With my account in limbo during my transition to a new account, January was a bland month for my investments. That’ll change in February. Still, I managed to pull out a little gain thanks to my only position being Disney (DIS). I started the month by pulling out $75,000 to move to my new individual account. I left DIS in the account in an attempt to cut my loss and possibly even turn it into a profit. So far, it’s working, but I still have two and a half weeks to go.
I ended January with a Net Liquidation Value (NLV) of $17,884.22 and a Net Asset Value (NAV) of $17,883.79 according to Interactive Brokers (IB) after finishing December with an NLV of $92,244.41 and withdrawing $75,000. The difference in month end values, minus my withdrawal, gave me a gain of $639.81 (~3.71%) on paper for January and a realized gain of $0 since I had no closing trades. I received $78 in dividends from my DIS shares in January. Quicken reported that I have an account value of $17,883.78, a penny below what IB says I have. I didn’t bother to make an adjustment since I hope to have my DIS covered call finish in the money so I can sell my …
I posted a new video this afternoon on how to use my naked puts spreadsheet. This spreadsheet compares naked put option choices. My videos will show this spreadsheet whenever I write naked puts and figured it made sense to get this explanation out there before I start posting actual trade videos. Hopefully, I’ll get my first trade in this week in my new account since the check is scheduled to clear on Thursday. Even if today’s slide continues into Thursday, I think it’ll be a good time to start rebuilding my account, actually even moreso if we can get a few more days trading lower to help my entry points.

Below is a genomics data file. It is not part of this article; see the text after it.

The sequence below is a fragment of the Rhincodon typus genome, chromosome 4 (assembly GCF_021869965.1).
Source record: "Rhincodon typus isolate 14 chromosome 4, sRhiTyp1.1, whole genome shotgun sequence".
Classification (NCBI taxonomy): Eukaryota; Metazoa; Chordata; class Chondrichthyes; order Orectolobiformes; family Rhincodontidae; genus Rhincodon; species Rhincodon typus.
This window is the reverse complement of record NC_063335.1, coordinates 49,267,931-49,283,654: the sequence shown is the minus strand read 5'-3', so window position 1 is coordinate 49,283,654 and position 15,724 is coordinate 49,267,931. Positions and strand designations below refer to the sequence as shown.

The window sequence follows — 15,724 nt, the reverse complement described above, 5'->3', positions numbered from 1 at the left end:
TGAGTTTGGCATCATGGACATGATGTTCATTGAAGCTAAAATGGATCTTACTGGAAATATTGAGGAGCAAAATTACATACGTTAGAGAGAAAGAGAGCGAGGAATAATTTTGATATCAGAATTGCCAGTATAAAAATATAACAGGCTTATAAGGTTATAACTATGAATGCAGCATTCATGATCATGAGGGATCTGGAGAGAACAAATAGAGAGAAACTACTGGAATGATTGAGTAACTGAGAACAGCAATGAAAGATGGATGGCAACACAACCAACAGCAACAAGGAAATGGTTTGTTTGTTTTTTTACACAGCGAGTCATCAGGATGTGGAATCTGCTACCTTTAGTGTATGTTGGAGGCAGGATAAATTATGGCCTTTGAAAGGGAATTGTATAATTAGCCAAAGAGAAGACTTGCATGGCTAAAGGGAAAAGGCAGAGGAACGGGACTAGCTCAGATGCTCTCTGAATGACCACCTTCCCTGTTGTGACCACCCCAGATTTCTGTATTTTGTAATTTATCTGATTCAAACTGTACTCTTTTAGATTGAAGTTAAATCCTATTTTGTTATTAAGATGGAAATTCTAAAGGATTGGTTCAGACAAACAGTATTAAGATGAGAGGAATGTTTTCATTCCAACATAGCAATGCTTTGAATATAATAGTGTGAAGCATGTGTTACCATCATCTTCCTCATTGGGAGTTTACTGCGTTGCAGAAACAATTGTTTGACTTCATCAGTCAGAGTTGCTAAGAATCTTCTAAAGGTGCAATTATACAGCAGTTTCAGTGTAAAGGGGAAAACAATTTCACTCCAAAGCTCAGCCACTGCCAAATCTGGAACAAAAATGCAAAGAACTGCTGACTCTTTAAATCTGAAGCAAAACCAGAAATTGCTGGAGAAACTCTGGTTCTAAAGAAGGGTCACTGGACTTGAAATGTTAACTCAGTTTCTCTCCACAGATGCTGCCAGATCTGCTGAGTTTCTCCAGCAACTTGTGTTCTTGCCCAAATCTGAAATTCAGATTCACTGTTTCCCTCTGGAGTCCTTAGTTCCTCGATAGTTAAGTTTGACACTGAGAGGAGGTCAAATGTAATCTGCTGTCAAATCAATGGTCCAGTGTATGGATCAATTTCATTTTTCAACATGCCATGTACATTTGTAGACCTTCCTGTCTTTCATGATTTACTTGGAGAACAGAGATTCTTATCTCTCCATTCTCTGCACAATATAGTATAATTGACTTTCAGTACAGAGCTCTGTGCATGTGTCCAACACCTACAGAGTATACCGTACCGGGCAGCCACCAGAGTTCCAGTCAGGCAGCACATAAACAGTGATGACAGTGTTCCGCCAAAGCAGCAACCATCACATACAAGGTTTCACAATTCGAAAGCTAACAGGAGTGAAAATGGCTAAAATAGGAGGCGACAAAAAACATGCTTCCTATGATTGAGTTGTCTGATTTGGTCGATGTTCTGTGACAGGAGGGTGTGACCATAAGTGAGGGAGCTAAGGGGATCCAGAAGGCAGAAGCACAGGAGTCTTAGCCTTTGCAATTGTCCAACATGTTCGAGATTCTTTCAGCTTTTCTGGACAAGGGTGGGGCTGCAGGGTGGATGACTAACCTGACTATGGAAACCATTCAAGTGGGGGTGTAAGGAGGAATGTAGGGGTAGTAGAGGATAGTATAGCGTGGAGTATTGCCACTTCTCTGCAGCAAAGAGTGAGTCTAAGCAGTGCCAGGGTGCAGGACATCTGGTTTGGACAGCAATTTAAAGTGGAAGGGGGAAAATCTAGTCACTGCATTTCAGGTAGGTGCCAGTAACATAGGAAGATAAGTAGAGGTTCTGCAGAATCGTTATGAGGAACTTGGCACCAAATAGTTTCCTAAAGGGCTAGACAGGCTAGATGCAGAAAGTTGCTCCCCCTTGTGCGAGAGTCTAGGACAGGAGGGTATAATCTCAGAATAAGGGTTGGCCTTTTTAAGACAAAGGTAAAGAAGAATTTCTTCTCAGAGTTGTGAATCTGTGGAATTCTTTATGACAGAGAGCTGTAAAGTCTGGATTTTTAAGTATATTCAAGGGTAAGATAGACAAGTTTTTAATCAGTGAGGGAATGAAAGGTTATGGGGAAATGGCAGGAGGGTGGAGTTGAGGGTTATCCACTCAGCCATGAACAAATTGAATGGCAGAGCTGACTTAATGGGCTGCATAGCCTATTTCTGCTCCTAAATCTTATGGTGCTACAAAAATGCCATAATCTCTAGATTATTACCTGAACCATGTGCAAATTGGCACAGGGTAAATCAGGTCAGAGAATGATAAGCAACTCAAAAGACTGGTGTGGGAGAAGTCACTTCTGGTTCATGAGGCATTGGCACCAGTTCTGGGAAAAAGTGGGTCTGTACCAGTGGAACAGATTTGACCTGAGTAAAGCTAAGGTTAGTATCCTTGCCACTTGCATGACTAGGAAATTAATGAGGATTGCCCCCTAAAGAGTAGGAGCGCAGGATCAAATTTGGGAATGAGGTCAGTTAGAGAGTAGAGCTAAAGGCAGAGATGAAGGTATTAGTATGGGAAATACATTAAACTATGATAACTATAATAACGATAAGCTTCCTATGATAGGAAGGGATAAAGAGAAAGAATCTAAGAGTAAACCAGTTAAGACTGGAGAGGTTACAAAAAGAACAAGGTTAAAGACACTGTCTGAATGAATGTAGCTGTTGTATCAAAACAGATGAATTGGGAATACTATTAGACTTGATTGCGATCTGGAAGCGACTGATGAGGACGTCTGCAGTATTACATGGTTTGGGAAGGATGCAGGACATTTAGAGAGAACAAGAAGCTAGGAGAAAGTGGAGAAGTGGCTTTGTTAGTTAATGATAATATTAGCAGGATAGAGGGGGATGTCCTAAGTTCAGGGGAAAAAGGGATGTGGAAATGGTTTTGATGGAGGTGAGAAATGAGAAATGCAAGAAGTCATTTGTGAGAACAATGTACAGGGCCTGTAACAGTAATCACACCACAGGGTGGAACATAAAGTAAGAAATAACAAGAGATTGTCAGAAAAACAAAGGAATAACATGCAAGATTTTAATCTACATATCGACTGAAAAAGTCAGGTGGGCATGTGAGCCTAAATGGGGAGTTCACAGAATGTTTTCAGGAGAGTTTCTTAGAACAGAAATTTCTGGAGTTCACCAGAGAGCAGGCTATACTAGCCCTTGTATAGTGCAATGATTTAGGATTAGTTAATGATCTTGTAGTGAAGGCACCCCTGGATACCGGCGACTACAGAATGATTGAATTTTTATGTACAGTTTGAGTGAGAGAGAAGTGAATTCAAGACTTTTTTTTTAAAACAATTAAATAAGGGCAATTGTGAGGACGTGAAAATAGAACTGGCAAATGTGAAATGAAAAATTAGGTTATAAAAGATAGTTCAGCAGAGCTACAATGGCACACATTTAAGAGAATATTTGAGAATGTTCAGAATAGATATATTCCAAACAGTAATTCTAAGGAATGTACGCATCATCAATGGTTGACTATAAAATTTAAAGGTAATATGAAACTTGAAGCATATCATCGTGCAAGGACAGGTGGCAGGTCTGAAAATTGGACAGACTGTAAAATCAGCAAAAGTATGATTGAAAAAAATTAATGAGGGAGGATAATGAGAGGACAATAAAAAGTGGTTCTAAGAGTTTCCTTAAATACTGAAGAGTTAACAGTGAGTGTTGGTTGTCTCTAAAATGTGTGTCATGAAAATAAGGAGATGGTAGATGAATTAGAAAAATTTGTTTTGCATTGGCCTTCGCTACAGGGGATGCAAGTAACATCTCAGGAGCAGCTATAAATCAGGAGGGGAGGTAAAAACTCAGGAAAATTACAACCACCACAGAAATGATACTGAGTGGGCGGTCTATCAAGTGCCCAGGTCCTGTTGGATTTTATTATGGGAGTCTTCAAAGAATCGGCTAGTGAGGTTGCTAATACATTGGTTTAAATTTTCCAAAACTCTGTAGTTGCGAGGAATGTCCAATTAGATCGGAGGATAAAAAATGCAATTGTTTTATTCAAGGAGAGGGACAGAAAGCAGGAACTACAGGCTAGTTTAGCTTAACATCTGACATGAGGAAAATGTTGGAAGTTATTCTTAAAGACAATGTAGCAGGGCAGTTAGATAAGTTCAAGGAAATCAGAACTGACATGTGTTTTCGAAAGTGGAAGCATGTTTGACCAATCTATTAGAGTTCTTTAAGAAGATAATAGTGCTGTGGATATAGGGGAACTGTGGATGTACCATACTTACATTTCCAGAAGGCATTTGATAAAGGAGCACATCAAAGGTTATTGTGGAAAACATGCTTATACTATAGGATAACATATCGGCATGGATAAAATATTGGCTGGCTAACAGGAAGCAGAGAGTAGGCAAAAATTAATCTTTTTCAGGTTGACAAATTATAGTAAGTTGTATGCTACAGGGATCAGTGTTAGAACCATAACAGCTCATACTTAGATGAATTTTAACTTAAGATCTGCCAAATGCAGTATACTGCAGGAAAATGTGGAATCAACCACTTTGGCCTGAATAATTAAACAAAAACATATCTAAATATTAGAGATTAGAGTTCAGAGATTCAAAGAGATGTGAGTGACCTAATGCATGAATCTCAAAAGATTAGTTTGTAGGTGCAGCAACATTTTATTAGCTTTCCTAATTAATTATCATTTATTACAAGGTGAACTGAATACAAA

For those of you who downloaded one of the previous versions of this spreadsheet, this isn’t much different, but has some subtle changes that make it better (maybe I’m biased). If you’ve already tweaked an earlier version, I doubt it’s worth replacing it and having to make updates again. If you aren’t using a spreadsheet to compare your naked put choices, this is a great starting point (OK, I’m very biased).
I posted my first YouTube video this morning. You can view it below or directly on my new YouTube channel.
It’s not really catered to regular My Trader’s Journal readers since you all know these basic points, but I figured I should start with a high-level overview of options trading and single contract puts and calls. I didn’t cover spreads/combinations or Greeks or anything beyond what could fit in a very broad summary for a beginner.
My new account will be funded as of next Thursday, and I’ll try to get to trading and posting trades again soon after the check clears. In the meantime, I’d appreciate any “likes” you can give my video to get me started on the right foot. The same goes for subscriptions to my channel, all views, likes, and subscribers will help me grow the channel and ideally get some good dialogue going again in the comments section here and there.